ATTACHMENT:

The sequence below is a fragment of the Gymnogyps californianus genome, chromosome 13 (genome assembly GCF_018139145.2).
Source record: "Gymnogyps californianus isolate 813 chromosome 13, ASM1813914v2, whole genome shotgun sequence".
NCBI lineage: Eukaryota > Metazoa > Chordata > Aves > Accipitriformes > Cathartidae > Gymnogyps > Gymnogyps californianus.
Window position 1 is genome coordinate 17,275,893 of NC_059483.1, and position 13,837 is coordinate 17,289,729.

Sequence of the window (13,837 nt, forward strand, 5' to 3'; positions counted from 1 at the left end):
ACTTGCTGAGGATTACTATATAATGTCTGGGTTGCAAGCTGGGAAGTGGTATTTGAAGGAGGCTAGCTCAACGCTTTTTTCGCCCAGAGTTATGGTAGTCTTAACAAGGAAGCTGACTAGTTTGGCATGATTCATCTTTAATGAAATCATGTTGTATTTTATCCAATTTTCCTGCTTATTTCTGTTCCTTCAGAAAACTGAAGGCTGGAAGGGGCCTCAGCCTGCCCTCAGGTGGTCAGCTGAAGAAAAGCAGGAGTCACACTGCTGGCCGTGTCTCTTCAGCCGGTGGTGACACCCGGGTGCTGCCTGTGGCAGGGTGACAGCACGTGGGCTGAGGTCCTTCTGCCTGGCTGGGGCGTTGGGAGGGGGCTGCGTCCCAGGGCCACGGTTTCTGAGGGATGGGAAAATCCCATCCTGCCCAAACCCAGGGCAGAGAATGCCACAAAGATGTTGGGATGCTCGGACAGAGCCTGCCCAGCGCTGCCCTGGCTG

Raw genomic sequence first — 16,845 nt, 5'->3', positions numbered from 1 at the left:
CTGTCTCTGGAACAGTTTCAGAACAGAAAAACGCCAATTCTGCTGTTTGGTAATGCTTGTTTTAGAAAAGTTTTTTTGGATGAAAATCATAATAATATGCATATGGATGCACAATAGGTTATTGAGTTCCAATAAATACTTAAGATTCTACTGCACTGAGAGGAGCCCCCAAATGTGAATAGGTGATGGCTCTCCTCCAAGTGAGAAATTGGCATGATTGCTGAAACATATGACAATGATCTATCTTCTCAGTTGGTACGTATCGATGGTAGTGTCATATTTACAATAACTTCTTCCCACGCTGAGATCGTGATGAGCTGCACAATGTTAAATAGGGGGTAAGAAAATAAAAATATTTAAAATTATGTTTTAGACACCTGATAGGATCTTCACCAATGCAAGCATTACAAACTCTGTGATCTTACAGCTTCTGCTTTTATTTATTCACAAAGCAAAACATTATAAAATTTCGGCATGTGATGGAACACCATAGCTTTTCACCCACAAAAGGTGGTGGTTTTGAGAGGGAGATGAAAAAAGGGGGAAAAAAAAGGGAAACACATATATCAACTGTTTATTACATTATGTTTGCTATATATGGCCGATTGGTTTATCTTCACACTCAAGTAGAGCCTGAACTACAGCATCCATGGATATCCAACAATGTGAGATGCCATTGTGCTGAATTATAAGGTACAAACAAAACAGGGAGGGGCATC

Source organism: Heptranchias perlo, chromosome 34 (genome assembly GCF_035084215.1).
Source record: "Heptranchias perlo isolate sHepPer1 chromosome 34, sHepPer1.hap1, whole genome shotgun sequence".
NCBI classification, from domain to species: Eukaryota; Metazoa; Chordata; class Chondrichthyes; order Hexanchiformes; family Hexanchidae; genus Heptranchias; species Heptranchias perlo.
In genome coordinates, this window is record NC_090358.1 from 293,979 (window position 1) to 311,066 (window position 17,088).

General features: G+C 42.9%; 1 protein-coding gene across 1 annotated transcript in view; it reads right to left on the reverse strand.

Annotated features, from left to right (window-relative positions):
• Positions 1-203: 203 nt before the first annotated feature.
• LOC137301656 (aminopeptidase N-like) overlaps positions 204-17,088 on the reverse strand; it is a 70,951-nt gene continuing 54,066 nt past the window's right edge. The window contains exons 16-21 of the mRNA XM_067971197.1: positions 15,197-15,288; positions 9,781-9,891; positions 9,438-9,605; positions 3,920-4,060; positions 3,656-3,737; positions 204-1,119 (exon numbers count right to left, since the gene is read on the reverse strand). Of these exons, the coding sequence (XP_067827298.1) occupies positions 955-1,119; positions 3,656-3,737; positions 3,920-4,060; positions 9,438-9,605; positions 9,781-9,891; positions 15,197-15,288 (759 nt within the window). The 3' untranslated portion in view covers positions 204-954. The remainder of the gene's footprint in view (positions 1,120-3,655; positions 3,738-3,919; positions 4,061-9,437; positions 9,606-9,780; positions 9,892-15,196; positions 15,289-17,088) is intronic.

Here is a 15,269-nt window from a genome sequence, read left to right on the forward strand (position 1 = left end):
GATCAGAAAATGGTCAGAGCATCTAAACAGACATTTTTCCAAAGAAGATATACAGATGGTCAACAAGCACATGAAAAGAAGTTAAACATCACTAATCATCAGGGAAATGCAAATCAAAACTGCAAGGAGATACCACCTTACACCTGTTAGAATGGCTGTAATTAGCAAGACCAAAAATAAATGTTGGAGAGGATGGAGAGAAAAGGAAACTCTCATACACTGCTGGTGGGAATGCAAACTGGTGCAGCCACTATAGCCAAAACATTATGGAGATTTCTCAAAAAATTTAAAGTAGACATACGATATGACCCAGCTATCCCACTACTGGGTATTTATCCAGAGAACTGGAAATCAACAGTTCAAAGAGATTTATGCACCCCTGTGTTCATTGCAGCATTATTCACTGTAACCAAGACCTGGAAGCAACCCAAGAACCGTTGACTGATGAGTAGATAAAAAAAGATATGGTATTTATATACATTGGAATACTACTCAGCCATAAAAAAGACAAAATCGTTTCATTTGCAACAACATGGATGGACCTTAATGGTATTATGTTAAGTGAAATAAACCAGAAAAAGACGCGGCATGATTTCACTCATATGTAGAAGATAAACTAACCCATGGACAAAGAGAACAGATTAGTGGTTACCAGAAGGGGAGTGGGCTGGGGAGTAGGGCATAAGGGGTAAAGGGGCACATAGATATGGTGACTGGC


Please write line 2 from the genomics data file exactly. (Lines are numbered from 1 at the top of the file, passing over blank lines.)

Source record: "Gymnogyps californianus isolate 813 chromosome 13, ASM1813914v2, whole genome shotgun sequence".